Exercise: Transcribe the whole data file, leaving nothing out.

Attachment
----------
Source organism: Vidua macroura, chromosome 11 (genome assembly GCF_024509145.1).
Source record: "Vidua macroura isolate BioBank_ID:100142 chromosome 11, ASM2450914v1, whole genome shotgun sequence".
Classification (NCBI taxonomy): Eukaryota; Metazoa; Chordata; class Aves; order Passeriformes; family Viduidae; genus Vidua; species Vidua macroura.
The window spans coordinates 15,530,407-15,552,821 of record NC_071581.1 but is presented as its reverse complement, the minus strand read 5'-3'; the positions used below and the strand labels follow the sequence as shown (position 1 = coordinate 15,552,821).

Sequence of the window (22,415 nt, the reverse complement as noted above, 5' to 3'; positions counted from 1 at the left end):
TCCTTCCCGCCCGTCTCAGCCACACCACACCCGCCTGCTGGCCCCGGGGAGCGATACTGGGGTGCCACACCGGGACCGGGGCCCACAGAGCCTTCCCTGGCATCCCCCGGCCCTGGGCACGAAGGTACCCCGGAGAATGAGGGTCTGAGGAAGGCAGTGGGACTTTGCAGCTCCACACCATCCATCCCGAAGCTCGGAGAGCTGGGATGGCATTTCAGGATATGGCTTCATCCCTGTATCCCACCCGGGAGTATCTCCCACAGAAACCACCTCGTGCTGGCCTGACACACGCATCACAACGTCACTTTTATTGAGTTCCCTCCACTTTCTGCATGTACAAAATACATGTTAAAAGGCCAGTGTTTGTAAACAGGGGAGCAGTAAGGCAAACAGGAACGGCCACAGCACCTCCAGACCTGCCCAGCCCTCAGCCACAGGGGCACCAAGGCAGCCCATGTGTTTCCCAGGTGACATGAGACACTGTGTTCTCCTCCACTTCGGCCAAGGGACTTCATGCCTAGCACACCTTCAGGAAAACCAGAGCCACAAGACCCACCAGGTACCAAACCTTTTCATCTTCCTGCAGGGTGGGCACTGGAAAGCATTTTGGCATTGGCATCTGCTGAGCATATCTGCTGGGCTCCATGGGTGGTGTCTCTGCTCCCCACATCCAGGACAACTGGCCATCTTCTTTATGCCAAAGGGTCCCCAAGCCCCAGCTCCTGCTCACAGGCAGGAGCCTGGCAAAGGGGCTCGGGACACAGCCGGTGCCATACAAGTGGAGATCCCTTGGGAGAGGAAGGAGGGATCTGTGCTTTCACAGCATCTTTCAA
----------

Source organism: Vidua macroura, chromosome 11 (genome assembly GCF_024509145.1).
Source record: "Vidua macroura isolate BioBank_ID:100142 chromosome 11, ASM2450914v1, whole genome shotgun sequence".
Classification (NCBI taxonomy): Eukaryota; Metazoa; Chordata; class Aves; order Passeriformes; family Viduidae; genus Vidua; species Vidua macroura.
The window spans coordinates 15,530,407-15,552,821 of record NC_071581.1 but is presented as its reverse complement, the minus strand read 5'-3'; the positions used below and the strand labels follow the sequence as shown (position 1 = coordinate 15,552,821).

Sequence of the window (22,415 nt, the reverse complement as noted above, 5' to 3'; positions counted from 1 at the left end):
TCCTTCCCGCCCGTCTCAGCCACACCACACCCGCCTGCTGGCCCCGGGGAGCGATACTGGGGTGCCACACCGGGACCGGGGCCCACAGAGCCTTCCCTGGCATCCCCCGGCCCTGGGCACGAAGGTACCCCGGAGAATGAGGGTCTGAGGAAGGCAGTGGGACTTTGCAGCTCCACACCATCCATCCCGAAGCTCGGAGAGCTGGGATGGCATTTCAGGATATGGCTTCATCCCTGTATCCCACCCGGGAGTATCTCCCACAGAAACCACCTCGTGCTGGCCTGACACACGCATCACAACGTCACTTTTATTGAGTTCCCTCCACTTTCTGCATGTACAAAATACATGTTAAAAGGCCAGTGTTTGTAAACAGGGGAGCAGTAAGGCAAACAGGAACGGCCACAGCACCTCCAGACCTGCCCAGCCCTCAGCCACAGGGGCACCAAGGCAGCCCATGTGTTTCCCAGGTGACATGAGACACTGTGTTCTCCTCCACTTCGGCCAAGGGACTTCATGCCTAGCACACCTTCAGGAAAACCAGAGCCACAAGACCCACCAGGTACCAAACCTTTTCATCTTCCTGCAGGGTGGGCACTGGAAAGCATTTTGGCATTGGCATCTGCTGAGCATATCTGCTGGGCTCCATGGGTGGTGTCTCTGCTCCCCACATCCAGGACAACTGGCCATCTTCTTTATGCCAAAGGGTCCCCAAGCCCCAGCTCCTGCTCACAGGCAGGAGCCTGGCAAAGGGGCTCGGGACACAGCCGGTGCCATACAAGTGGAGATCCCTTGGGAGAGGAAGGAGGGATCTGTGCTTTCACAGCATCTTTCAA